Experiential learning is a key component of undergraduate and graduate education at UWF. Each summer, the archaeology program offers multiple 10- to 11-week field school sections – like the one Garner attended in 1983 – during which students receive hands-on experience and develop skills necessary for employment. The University plans to include the Luna settlement site in field school sections led by Worth in Summer 2016.
“It’s hard to believe that this opportunity is finally here,” said Worth. “Not only do we know where the site is, but now we get to explore it.”
In order to protect the neighborhood and the integrity of the site, the UWF archaeology program does not plan to disclose the exact location of the Luna settlement.
December 17, 2015
If you lost the box, call the Florida Highway Patrol at (850) 484-5000 to identify the items and claim.
December 17, 2015
Nearly a year after same-sex marriages started in Florida, a legal decision could be looming in a dispute about birth certificates for children of same-sex couples.
Two couples and an advocacy group asked a federal judge last week to require the Florida Department of Health to list both spouses on birth certificates of children born into same-sex marriages — as the department typically does when married parents are a man and a woman.
The request for summary judgment, which would short-circuit the need for a trial, contends that the department’s refusal to list both spouses in same-sex marriages on birth certificates violates couples’ constitutional rights.
“Defendants’ (agency officials’) refusal to issue birth certificates listing both parents when a same-sex spouse gives birth to a child in Florida treats married same-sex couples differently than married different-sex couples, denying married same-sex couples one of the most important protections provided to married couples under state law,” said the document filed in federal court in Tallahassee. “Defendants’ conduct exposes plaintiffs and their children to serious harms, while serving no legitimate, much less compelling, state interest.”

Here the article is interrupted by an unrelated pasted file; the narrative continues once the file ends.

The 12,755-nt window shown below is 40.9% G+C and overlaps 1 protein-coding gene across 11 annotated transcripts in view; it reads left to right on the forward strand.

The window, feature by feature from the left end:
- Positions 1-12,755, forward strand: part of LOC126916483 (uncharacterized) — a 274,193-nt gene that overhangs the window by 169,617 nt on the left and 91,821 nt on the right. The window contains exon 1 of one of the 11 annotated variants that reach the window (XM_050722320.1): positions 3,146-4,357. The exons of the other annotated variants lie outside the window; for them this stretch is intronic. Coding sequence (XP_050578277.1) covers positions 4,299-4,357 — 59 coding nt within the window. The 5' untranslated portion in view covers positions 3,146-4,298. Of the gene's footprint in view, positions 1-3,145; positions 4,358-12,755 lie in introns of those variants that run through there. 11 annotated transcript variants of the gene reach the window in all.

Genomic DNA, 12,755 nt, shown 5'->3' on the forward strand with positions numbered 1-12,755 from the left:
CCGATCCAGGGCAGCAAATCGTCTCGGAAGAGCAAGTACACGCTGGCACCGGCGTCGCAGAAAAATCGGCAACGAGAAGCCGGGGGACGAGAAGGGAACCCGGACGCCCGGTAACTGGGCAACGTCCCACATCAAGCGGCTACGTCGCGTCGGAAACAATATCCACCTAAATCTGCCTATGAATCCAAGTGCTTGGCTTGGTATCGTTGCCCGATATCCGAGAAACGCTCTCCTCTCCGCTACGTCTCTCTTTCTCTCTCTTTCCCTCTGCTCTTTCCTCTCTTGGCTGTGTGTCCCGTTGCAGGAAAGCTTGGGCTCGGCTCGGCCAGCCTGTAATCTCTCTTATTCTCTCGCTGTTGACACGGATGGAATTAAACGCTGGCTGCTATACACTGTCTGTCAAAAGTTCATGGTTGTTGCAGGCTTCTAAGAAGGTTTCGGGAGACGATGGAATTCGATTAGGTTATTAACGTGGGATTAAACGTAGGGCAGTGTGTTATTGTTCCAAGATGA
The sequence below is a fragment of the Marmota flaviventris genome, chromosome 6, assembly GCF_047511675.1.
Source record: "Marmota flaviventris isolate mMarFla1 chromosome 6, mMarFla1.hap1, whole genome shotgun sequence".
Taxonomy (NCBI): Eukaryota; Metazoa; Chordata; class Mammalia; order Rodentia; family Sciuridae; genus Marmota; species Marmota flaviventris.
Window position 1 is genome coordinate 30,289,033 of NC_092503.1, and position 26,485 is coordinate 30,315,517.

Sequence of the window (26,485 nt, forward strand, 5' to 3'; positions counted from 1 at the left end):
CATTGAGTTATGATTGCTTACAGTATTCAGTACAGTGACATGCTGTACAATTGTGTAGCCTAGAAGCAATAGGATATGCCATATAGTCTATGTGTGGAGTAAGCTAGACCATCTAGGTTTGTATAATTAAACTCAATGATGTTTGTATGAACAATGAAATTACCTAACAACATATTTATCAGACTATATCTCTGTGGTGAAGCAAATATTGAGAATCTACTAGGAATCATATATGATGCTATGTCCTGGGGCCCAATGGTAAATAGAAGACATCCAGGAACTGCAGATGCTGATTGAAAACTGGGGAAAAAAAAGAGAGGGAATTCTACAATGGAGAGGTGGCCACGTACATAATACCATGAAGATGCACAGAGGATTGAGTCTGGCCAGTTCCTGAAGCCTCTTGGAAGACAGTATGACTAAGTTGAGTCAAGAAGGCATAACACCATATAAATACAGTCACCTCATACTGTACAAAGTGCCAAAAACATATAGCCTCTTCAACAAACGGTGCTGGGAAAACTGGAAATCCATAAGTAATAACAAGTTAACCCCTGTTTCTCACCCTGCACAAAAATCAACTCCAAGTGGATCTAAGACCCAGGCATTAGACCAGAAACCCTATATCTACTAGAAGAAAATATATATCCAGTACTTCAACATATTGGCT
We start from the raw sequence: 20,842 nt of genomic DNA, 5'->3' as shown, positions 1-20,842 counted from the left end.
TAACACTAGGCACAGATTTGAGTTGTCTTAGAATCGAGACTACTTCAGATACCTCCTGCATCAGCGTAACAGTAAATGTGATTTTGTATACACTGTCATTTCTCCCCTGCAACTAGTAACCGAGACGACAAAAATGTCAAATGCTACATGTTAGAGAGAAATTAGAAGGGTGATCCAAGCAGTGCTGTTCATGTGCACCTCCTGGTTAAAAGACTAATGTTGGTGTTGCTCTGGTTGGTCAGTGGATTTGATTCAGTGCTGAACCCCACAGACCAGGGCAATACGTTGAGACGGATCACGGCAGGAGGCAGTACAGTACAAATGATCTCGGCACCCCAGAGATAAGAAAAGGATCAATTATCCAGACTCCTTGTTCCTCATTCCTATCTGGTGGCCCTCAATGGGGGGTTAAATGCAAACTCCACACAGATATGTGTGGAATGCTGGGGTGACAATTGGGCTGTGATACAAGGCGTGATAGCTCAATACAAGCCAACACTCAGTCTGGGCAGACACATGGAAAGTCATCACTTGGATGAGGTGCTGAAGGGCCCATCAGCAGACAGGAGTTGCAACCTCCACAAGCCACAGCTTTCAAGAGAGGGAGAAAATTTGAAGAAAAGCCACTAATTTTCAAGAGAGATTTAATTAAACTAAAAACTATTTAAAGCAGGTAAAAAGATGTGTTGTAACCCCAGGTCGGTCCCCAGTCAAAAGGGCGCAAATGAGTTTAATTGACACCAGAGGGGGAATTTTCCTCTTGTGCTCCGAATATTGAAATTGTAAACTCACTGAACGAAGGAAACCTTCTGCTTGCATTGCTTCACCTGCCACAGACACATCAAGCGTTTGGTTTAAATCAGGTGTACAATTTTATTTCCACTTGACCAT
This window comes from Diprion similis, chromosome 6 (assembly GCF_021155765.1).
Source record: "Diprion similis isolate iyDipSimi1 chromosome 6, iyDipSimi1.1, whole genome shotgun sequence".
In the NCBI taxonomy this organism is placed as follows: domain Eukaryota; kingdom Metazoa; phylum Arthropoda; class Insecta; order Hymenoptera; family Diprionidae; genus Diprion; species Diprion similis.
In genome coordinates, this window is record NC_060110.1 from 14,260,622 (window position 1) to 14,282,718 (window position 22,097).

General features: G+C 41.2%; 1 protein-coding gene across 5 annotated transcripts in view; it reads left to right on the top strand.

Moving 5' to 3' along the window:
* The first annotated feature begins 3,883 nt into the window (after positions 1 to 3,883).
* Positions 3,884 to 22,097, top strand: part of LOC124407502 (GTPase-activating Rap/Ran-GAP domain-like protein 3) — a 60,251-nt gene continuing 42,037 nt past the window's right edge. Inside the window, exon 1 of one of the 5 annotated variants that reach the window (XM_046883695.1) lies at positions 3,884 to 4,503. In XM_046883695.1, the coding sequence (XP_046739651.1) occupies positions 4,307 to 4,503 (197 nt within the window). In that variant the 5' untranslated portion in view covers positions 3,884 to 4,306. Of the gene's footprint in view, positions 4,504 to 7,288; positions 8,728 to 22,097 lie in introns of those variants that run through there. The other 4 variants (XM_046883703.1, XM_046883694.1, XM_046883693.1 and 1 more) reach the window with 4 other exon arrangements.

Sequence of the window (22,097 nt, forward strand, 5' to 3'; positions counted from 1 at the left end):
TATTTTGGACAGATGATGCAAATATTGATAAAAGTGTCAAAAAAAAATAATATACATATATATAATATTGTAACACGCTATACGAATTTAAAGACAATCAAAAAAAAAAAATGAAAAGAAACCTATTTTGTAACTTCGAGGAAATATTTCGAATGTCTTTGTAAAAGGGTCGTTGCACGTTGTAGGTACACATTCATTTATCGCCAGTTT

But department attorneys argue that the agency does not have the power to make the change on its own. At least one of the issues in the case is a state law that says if a “mother is married at the time of birth, the name of the husband shall be entered on the birth certificate as the father of the child, unless paternity has been determined otherwise by a court of competent jurisdiction.”
“Defendants (agency officials) contend that the department is an executive agency whose powers are limited to the ability to administer and enforce the laws and rules related to the state of Florida’s public health system including the authority to act as the state’s registrar of vital statistics pursuant to (a section of state law),” according to an October court document that outlines the positions of both sides. “Therefore, the department lacks the authority to revise existing legislation or to apply case law in a manner that invalidates existing legislation without clear judicial authority to do so.”
The lawsuit, whose plaintiffs include the Equality Florida Institute advocacy group, was filed in August, about seven months after same-sex marriages began in Florida. The lawsuit also came less than two months after a landmark U.S. Supreme Court decision that established a legal right for same-sex couples to marry.
Two of the plaintiffs in the birth certificate case, Kari Chin and Deborah Chin, were married 2013 in Massachusetts, with Kari Chin giving birth in February 2015 to a son, according to last week’s filing. The Department of Health’s Office of Vital Statistics issued a birth certificate listing Kari Chin as a parent but declined to list both spouses.